Page Logo Page Logo
  1. Home
  2. Global Citizen
  3. How to get a Russian work permit
Team of Construction Workers High-Five
Andrei Muchnik 2019-12-19

How to get a Russian work permit

This article was created in partnership with Western Union.

Obtaining a work permit is one of the most important steps on your journey to working legally in Russia. Although the process of getting a permit and visa can seem quite cumbersome, it’s important you follow these procedures properly to secure your new profession.

How to get a Russian work permit

Here are the steps you and your employer will need to follow to obtain your permit and, later, your visa. Note that most of these steps will need to be completed before you move to Russia.

Step 1: An employer applies to Migration Quotas

Migration Quotas is a Russian government agency that registers all applications for foreign workers. There are limitations on the number of foreign workers that can be hired for certain professions. Other professionals — typically those considered to be highly qualified specialists or people who work in the arts — are not subject to quotas.

Step 2: An employer appeals to the employment bureau

After completing the application to Migration Quotas, your employer needs to appeal to the local government employment bureau, which decides if a foreign employee is needed in each particular case.

Step 3: An employer gets a work permit

A Russian work permit is a plastic card that allows the employee to apply for a work visa. Your employer has to accredit the work permit with the local Ministry of Internal Affairs office.

Step 4: The employee gets an invitation

Only after getting the permit and accreditation can an employer send a job invitation to the prospective staff member.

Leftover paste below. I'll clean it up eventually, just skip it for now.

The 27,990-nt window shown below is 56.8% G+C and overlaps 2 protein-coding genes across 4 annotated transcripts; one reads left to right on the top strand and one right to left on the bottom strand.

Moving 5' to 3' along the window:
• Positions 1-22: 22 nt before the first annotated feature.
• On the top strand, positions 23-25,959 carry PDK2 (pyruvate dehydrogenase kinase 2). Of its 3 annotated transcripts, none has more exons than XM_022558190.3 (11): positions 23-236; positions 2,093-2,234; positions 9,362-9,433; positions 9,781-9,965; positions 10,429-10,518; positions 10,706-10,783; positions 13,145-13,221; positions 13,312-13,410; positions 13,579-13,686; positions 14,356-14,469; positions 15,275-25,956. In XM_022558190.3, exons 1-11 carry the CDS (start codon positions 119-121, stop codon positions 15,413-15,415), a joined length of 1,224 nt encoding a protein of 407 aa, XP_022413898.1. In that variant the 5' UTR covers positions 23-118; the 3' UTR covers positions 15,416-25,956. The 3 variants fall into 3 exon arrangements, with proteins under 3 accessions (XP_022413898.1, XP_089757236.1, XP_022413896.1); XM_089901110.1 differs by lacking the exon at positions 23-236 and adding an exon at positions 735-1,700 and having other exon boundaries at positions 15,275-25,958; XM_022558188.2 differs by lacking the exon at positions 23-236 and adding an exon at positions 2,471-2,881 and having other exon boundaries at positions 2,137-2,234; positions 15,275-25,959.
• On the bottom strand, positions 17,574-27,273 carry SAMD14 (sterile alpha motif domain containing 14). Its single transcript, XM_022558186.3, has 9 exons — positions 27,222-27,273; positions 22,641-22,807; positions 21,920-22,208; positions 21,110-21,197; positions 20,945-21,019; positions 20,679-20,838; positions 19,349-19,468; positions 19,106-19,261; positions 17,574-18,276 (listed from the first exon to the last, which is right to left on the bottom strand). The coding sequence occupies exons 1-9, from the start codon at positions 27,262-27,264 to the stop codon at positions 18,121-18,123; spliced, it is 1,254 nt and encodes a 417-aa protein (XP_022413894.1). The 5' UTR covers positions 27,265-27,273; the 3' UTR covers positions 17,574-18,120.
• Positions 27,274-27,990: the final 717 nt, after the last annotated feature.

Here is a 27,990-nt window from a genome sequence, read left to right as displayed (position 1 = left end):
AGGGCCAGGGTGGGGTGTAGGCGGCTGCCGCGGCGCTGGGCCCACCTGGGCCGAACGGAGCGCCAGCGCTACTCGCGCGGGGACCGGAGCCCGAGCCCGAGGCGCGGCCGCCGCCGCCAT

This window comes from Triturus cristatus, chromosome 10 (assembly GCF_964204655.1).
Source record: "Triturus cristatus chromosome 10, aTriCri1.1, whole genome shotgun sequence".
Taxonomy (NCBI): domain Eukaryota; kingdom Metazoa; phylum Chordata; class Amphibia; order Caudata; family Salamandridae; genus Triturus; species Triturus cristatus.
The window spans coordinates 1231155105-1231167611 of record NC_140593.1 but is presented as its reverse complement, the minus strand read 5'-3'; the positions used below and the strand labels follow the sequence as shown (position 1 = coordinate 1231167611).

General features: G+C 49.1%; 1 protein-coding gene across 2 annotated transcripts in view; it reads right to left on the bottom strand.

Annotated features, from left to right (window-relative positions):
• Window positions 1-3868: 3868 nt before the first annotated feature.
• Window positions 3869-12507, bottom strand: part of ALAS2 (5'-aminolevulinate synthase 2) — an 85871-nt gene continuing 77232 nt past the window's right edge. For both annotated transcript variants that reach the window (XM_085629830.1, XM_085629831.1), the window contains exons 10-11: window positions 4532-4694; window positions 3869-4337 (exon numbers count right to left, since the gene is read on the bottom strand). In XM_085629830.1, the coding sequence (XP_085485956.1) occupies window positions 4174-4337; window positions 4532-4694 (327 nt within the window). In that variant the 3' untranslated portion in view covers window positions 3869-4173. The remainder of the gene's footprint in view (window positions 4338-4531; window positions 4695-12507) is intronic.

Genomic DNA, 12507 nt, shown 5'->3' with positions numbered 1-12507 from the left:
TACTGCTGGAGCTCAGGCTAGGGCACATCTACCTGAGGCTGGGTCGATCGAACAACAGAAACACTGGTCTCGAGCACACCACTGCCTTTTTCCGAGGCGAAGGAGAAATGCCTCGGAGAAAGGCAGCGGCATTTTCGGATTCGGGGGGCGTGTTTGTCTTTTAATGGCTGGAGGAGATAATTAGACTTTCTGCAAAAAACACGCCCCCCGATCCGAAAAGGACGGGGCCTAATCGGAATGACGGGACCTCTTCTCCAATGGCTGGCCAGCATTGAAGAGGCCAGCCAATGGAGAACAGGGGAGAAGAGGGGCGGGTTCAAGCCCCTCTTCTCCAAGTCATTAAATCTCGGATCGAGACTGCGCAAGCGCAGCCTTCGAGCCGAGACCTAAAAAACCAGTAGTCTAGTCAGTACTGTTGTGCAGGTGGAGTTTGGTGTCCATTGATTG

Step 5: The employee applies for a work visa

At this point, you can finally apply for a work visa online. The application will need to be completed at the Russian consulate in your country.

In addition to the application, you will need the following:

  • Your valid passport
  • An official invitation from your Russian employer
  • Payment for the application fee
  • Additional documents as requested

Usually, you will first get a single-entry visa, which is valid for 90 days but can be extended, explains Visantiya. Once you’re in Russia and your 90-day visa is valid, you’re eligible to apply for a multiple-entry one-year work visa, limited by the expiry date on your permit. The visa will allow you to work and live in Russia for the duration of your visa. You can also get visas for your relatives by applying together.

Special circumstances

If you are a citizen of a CIS-member country (Ukraine, Moldova, Armenia, Azerbaijan, Uzbekistan, Tajikistan, Kyrgyzstan or Kazakhstan), you can get a permit while you’re already in Russia, since citizens of these countries don’t need a visa to enter. After you get a permit, your employer can then register you with the local Ministry of Internal Affairs office. You can only begin legally working in Russia after getting your official permit (the plastic card). The procedure is simpler than the standard permit application, but requires quite a few documents listed by Visa House:

  • Copy of all pages in your passport (translated into Russian if needed)
  • Copy of your migration card
  • Copy of a document confirming your arrival to Russia
  • Two photos
  • Results of medical tests (including HIV, tuberculosis and syphilis)
  • Personal statement
  • Bank receipt confirming you paid the 2 000 rubles fee
  • Statement from your employer
  • Guarantee letter

In all cases, the employer must notify the local Ministry of Internal Affairs office after a foreign staff member signs a contract and starts working at a company in Russia.

The work permit process may take some time and paperwork, but once you are settled in your new home and job, it’ll all be worthwhile.

This Article was written by

Andrei Muchnik Andrei Muchnik was born and raised in Russia. He currently writes on culture for Lonely Planet and The Moscow Times, as well as several Russian language publications. He most recently wrote a Moscow guide for The Washington Post: https://www.washingtonpost.com/travel/russia/moscow-local-guide/ Andrei has also worked in PR and other copywriting roles, both in Russia and around the world (New York, Geneva).

More stories like this one:

be_ixf;ym_202004 d_07; ct_50